Fireside Chat

I will post an answer key for last week’s quiz once CP students complete it after school today. In the meantime, here were your respective scores.


Due to the snowday, this week’s material will be covered in the test next Friday.

Time Management

Here’s how I would chunk the week.

Day Work Completed
Monday MLK Day MLK Day
  • FDN vocab list
  • college essay brainstorm (if you didn’t last week)
  • FDN vocab list
  • college essay brainstorm
  • FDN: Preface-Chapter 1
  • vocab list
  • FDN: through ch. 1
  • college essay brainstorm
  • FDN: Chapter 2-4
  • vocab list
  • FDN: through ch. 4
  • college essay brainstorm


  • Review for quiz
  • Complete old work assignments
  • Read ahead?
  • vocab list
  • FDN: through ch. 1
  • college essay brainstorm


Narrative of Frederick Douglass


Two reasons. Foremost, Frederick Douglass is an American hero, and his autobiography is considered a staple in our canon. Through his story, we learn lessons of perseverance, civil service, and courage. We also glimpse a rare portrayal of American slavery from an actual slave.

Second, you’ve read shorter pieces and done so splendidly. Now it’s time to move onto a full-length book. Sustained reading endurance is a skill, and we’re going to develop it.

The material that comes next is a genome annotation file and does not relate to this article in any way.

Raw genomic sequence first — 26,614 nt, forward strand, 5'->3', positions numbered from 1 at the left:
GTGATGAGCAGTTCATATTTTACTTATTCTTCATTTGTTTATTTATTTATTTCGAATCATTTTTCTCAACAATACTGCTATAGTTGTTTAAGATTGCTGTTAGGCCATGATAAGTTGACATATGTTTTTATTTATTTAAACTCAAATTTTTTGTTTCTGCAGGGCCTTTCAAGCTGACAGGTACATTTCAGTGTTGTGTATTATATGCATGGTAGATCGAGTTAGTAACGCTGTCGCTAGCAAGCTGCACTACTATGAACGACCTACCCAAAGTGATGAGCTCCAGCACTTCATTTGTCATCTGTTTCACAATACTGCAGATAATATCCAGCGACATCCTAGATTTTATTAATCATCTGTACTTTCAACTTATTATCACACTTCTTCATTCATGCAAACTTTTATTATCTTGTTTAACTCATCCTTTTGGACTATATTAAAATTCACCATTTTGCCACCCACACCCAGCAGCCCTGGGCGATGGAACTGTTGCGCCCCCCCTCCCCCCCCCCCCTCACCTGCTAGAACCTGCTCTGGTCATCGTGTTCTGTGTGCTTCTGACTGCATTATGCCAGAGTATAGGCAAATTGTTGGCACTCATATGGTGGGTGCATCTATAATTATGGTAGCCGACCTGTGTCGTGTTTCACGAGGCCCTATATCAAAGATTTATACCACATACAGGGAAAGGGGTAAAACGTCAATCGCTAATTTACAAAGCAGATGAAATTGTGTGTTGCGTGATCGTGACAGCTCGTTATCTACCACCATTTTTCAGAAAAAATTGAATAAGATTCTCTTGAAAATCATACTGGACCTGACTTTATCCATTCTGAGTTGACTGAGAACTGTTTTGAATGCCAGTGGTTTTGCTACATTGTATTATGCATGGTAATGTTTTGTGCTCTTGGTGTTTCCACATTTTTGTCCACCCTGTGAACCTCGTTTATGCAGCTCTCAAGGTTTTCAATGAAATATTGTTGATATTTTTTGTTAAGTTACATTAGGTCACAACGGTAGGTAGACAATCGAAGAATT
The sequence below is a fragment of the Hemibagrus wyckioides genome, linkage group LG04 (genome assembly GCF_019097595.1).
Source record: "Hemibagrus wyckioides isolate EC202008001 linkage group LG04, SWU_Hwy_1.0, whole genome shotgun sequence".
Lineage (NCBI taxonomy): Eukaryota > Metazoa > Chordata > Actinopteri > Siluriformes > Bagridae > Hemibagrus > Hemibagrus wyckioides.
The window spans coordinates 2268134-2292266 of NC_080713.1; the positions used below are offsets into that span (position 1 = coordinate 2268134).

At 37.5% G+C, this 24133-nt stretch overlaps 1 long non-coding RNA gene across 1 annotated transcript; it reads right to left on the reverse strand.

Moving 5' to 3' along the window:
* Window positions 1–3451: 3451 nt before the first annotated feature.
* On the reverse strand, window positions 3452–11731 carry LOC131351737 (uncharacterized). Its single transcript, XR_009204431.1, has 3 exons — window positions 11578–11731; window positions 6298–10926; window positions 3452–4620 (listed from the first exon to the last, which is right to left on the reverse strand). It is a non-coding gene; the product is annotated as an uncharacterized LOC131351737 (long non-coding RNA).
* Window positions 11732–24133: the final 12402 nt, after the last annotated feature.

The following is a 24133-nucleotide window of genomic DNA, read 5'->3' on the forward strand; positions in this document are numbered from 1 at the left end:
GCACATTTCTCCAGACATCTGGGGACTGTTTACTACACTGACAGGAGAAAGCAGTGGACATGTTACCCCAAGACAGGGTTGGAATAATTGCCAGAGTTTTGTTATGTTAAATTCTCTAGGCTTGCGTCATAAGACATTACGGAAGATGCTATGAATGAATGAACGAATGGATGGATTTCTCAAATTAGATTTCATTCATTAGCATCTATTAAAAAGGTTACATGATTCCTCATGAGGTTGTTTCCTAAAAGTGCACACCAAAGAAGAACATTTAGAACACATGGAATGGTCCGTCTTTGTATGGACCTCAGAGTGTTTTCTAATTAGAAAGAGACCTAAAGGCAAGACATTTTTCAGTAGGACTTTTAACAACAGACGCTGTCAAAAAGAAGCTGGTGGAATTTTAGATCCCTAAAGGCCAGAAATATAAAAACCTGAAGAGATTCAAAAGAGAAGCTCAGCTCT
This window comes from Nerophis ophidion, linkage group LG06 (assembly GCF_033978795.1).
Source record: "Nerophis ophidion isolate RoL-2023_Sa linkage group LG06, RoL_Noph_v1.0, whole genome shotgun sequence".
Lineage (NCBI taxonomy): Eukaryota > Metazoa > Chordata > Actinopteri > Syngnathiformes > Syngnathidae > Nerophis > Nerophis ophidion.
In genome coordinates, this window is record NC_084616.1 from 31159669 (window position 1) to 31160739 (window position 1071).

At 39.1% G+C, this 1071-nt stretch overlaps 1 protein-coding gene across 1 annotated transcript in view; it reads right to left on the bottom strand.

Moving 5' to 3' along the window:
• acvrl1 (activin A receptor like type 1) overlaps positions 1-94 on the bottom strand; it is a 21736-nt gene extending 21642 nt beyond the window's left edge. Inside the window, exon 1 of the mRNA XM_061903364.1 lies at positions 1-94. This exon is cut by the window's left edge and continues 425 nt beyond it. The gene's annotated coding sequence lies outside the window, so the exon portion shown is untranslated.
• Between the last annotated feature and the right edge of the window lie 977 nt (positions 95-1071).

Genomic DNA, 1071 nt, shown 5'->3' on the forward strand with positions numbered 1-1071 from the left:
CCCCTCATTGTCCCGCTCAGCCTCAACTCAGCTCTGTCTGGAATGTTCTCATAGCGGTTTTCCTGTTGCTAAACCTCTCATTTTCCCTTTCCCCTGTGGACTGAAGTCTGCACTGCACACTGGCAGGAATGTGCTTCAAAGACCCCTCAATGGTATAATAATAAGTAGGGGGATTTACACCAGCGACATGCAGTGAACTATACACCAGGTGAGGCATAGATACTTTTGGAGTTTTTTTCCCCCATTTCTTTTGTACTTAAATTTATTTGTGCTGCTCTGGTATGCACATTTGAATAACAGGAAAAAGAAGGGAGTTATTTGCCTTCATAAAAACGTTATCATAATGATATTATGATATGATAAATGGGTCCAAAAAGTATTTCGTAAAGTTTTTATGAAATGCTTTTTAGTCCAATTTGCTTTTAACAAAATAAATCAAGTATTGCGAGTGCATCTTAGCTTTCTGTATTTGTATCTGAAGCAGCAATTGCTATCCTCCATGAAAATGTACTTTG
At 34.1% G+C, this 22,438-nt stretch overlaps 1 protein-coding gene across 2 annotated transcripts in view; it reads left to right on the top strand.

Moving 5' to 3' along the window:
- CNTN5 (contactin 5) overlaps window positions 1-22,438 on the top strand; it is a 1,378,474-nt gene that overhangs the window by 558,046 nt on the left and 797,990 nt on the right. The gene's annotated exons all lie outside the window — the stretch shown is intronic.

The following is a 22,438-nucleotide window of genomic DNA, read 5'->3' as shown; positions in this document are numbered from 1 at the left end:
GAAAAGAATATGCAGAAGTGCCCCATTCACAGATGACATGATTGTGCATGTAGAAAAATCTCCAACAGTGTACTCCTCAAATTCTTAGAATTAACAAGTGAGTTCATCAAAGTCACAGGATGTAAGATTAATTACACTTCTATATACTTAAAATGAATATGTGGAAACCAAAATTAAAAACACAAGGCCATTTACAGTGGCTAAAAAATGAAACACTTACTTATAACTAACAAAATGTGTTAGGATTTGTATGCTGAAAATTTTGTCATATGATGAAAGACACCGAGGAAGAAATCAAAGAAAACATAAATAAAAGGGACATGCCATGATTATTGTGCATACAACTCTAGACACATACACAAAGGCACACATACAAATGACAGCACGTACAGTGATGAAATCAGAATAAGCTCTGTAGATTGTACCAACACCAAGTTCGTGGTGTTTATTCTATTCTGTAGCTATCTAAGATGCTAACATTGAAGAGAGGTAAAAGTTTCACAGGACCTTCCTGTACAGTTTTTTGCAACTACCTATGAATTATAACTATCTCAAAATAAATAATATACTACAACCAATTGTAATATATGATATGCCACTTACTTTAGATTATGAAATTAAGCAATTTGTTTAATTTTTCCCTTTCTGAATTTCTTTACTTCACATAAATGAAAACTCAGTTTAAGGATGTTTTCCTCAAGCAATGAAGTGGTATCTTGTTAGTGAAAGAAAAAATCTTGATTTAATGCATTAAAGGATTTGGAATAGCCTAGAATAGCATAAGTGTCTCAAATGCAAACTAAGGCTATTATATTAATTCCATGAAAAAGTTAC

Instructional Material

Accessing the book

To read the book on a class tablet:

  1. Open Play Books (an app on your tablet)
  2. Click on Narrative of the Life of Frederick Douglass

Or, a less preferable alternative:

  1. Open up Google Drive (an app on your tablet)
  2. Click on the folder called “Frederick Douglass”
  3. Click on the document called “PDF Douglass Narrative”
  4. Open with any PDF viewer (Adobe Acrobat is best)

If you use your own tablet, you can access the ePUB and PDF files here. Download Google Play Books, an app to read ePUB files, on the Google Play Store.

Background information

Please prep for Douglass’s narrative by reading this brief biography online.



Master the vocabulary from Chapters 1-4 for the Narrative of Frederick Douglass


Read from The Narrative of Frederick Douglass Preface to the end of Chapter 4. Experts consider this between a 7th and 8th grade reading level, so moving through the text should not be unduly burdensome.